Networks Financial Institute won the Not for Profit Organization of the Year and Published Research Paper of the Year for "Assessing Adult Financial Literacy and Why it Matters."

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College Student's Guide to Social Security, Medicare

April 17, 2007

"A College Student's Guide to Social Security and Medicare: Why You Should Care and What it's Going to Cost You." An evening with Professor Tom Saving, Senior Fellow at Networks Financial Institute at Indiana State University and Director of the Private Enterprise Research Center at Texas A&M University

In the very near future, Medicare and Social Security will begin to place an accelerating fiscal burden on the federal government. In less than 15 years, more than 25 percent of federal income tax revenues will be required to meet the promises made by these two programs. By 2030, when current 20-year olds are nearing their years of peak earnings, more than 50 percent of federal income tax revenues will be going to provide the elderly with benefits. By the time current 20-year olds are 35 years old, their tax rates will have to rise by 13 percent, at 45, by 27 percent, at 55, by 38 percent. When they reach the full retirement age of 67 years old, their tax rates will have to be 47 percent higher than today's rates. Is there a solution that is both politically viable and one that can rescue today's youth from the upcoming tax tsunami? That is the question that Saving will discuss and perhaps answer.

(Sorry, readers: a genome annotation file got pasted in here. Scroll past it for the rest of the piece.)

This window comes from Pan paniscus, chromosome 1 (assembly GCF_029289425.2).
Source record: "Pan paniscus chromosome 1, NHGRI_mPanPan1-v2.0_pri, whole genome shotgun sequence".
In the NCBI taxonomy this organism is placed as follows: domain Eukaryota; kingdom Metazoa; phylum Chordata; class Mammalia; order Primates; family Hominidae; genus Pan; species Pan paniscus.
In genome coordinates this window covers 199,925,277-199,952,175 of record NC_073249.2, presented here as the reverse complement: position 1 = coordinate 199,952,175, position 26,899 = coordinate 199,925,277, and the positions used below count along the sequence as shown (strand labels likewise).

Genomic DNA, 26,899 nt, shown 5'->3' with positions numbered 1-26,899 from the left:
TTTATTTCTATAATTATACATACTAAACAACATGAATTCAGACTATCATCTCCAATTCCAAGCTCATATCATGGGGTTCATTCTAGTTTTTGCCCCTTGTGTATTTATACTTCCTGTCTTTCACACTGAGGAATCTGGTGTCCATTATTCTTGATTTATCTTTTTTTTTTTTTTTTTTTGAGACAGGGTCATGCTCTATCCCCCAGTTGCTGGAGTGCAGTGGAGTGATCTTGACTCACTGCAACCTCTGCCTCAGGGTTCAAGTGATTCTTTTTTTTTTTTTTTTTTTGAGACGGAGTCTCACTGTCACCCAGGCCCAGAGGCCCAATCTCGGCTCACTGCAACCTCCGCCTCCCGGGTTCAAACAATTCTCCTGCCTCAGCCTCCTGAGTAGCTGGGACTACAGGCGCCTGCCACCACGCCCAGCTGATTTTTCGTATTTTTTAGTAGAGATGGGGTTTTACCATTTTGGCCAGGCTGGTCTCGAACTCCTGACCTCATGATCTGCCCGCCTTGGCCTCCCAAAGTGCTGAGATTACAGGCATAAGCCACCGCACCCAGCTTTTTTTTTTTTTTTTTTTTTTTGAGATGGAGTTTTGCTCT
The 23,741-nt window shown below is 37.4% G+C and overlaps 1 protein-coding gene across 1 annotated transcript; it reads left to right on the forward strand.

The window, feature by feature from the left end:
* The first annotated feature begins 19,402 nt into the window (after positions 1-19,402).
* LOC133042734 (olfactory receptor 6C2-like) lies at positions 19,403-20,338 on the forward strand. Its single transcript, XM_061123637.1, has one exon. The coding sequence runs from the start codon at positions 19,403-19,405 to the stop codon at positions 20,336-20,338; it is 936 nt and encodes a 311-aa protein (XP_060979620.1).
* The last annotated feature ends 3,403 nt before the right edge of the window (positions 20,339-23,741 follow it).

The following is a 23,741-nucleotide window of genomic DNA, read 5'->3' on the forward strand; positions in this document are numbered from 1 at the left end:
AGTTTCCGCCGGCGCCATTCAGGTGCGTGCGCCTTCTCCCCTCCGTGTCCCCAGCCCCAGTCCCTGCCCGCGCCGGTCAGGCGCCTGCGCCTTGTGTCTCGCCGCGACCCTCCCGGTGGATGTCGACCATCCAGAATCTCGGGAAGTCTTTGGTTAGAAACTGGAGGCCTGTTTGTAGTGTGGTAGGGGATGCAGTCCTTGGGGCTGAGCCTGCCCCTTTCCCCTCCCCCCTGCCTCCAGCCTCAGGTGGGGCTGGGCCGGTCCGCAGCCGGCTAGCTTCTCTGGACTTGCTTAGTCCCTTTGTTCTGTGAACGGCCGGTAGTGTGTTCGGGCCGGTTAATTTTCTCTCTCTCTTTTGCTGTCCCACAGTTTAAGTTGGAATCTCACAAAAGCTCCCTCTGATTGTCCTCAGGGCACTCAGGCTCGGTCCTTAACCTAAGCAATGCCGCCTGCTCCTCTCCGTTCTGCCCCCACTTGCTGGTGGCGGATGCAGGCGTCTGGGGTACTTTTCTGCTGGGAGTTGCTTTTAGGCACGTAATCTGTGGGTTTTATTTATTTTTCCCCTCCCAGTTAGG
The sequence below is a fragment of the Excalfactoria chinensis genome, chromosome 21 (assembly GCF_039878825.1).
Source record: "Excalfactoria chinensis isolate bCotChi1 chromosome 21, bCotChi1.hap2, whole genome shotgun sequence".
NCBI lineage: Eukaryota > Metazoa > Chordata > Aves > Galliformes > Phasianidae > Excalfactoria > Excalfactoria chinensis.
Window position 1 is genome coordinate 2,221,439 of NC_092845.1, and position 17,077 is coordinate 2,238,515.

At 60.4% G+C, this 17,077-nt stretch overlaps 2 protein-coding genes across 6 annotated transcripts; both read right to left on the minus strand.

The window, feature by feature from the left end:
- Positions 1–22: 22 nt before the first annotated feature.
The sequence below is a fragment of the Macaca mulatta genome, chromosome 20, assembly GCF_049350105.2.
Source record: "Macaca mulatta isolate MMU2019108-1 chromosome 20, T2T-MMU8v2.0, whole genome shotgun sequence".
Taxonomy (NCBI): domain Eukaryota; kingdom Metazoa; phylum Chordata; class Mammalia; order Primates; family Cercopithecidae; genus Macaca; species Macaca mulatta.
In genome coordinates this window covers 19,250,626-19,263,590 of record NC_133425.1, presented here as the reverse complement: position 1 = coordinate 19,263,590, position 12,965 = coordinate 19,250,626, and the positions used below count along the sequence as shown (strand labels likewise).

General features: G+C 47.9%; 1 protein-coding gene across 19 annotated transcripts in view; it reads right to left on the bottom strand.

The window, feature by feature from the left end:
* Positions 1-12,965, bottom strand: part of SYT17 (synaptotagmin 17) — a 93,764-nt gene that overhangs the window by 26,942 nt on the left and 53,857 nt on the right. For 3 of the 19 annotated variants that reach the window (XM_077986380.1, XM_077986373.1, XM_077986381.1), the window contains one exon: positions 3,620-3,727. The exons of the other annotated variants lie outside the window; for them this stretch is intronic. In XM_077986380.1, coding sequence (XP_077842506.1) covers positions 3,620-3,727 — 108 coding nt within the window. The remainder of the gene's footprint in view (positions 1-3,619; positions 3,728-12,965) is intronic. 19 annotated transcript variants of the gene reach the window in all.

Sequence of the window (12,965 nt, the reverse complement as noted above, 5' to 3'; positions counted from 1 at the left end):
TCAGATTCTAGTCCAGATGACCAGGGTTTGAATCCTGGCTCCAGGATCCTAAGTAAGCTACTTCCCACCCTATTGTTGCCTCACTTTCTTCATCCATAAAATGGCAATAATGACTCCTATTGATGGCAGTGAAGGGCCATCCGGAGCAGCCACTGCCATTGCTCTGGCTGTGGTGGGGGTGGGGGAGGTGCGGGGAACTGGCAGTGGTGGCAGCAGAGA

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Douglas has Paper on Corporate Citizenship Published In E-Journal

April 2, 2007

Max E. Douglas, professor of management for the College of Business at Indiana State University, recently had his paper entitled "Developing and Pilot Testing a Course in Corporate Citizenship" published in the E-journal of the American Society of Business and Behavioral Sciences (ASBBS). Douglas' research project was funded by a grant from Networks Financial Institute at ISU.

Douglas' course reflects cutting-edge thinking regarding the emergence of the management domain called corporate citizenship. Learning modules include the following topics:

  • Ethical decision-making within the business context